Scene:  Opening line: “What if the whole family moves to New York for me, and I’m not good enough?”
TELYN and WYNN are walking home. Wynn is worried about the move to California because their parents SOPHIE and JACOB are giving up their jobs so WYNN can pursue his acting career. Telyn is excited about the move, desperate to get out of their very boring small town where she is being bullied and reassures him it will be fine.
They are confronted by COOPER, a local deadbeat, who attempts to mug them. He grabs Telyn and the BONEFALL occurs. The sky rends and a leviathan skeleton crashes down on the town. Lightening rips through all of them and most petrol tanks and gas lines explode.
Purpose: 1. Introduces WYNN, TELYN and COOPER.  2. Introduces setting. 3. Introduces primary conflict.
Hooks: 1. Wynn worried about the affect his career will have on his family, worried about failing.
2. The mugging, will they be injured?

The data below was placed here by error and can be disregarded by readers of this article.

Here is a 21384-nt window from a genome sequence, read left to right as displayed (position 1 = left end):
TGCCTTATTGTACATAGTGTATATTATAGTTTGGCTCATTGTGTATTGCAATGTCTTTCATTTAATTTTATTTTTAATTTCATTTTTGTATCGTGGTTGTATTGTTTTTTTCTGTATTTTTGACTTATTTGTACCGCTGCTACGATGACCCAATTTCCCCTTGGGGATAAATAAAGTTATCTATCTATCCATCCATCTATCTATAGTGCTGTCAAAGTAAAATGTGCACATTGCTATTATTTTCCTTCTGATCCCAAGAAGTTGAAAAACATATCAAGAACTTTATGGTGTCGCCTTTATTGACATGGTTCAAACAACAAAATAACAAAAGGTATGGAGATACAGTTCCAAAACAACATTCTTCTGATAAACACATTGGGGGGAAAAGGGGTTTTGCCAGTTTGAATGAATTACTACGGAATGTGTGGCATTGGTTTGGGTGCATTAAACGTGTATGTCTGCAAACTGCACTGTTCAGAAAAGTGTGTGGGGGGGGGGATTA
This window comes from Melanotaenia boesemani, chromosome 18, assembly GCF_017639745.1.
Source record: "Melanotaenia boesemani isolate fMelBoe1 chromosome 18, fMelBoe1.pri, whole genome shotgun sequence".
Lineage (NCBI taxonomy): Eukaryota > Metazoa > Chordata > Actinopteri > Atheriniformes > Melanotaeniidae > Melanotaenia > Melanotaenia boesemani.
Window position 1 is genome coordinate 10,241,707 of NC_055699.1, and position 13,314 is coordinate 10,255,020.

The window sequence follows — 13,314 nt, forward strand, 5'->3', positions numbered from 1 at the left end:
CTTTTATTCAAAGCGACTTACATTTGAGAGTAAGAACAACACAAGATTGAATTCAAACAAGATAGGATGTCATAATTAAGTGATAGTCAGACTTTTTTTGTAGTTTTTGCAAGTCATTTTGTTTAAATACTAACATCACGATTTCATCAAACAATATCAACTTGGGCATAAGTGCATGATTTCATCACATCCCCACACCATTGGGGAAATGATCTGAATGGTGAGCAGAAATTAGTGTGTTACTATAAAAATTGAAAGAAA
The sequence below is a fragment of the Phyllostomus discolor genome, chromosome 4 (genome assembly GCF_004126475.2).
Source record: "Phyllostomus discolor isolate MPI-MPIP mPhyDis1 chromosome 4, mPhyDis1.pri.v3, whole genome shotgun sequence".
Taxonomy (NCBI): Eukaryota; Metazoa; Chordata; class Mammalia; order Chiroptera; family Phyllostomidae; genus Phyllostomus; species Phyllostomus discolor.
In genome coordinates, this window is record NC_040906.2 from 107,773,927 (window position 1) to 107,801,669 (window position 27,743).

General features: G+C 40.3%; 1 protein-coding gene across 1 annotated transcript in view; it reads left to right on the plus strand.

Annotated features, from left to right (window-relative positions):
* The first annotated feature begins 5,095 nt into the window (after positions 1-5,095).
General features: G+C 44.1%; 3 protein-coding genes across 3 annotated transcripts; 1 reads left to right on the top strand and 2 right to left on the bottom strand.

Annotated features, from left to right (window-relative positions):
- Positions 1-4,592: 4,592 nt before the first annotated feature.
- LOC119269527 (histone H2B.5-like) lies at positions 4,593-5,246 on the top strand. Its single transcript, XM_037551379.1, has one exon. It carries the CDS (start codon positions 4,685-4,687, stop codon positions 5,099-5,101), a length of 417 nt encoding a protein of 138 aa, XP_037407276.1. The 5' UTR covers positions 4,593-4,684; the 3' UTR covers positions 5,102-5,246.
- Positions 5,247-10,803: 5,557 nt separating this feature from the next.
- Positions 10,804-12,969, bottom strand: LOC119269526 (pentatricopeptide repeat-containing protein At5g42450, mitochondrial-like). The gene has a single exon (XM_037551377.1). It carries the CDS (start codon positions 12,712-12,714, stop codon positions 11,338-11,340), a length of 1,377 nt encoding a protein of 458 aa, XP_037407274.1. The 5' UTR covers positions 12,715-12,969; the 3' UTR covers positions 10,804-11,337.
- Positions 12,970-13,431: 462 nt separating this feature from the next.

3. The Bonefall, what is happening? What is it? How is it happening?
4. Will they survive the explosion and lightning strike?
Beats: Action/adventure. Mystery. Wonder.
Characters: Telyn, Wynn, Cooper (Vivian, Sophie and Jacob mentioned).

From this chapter and scene, hooks 2 and 4 will be resolved in the next scene—though with ongoing implications for the rest of the book. Hook 3 will be sustained not just through book 1, but through all three books of the trilogy. Hook 1 is rendered completely moot by hook 3. This chapter is designed to be around 3500 words long.

At least as many, if not more traction lines are introduced in chapter 2.

I haven't noted when the threads will be resolved, because that is something that comes quite naturally to me. However, having all the hooks listed in your synopsis can help a lot, since when you are editing, you can check you didn't forget any. Everyone hates dangling plot threads.


Troubleshooting is usually going to happen with those two questions I mentioned at the start. 'Did the opening paragraph grip you?' and 'Where did you start to lose interest?'

Generally, you need beta readers to fix narrative traction issues. People who will be honest about these things are the best beta readers in the world. Love them, cherish them, even if what they say stings a little. Places where the story loses narrative traction are places where you have failed to convey your excitement about the plot. Unless you also find the scene boring, in which case you knew it was flawed before it went to the beta reader and you deserve it.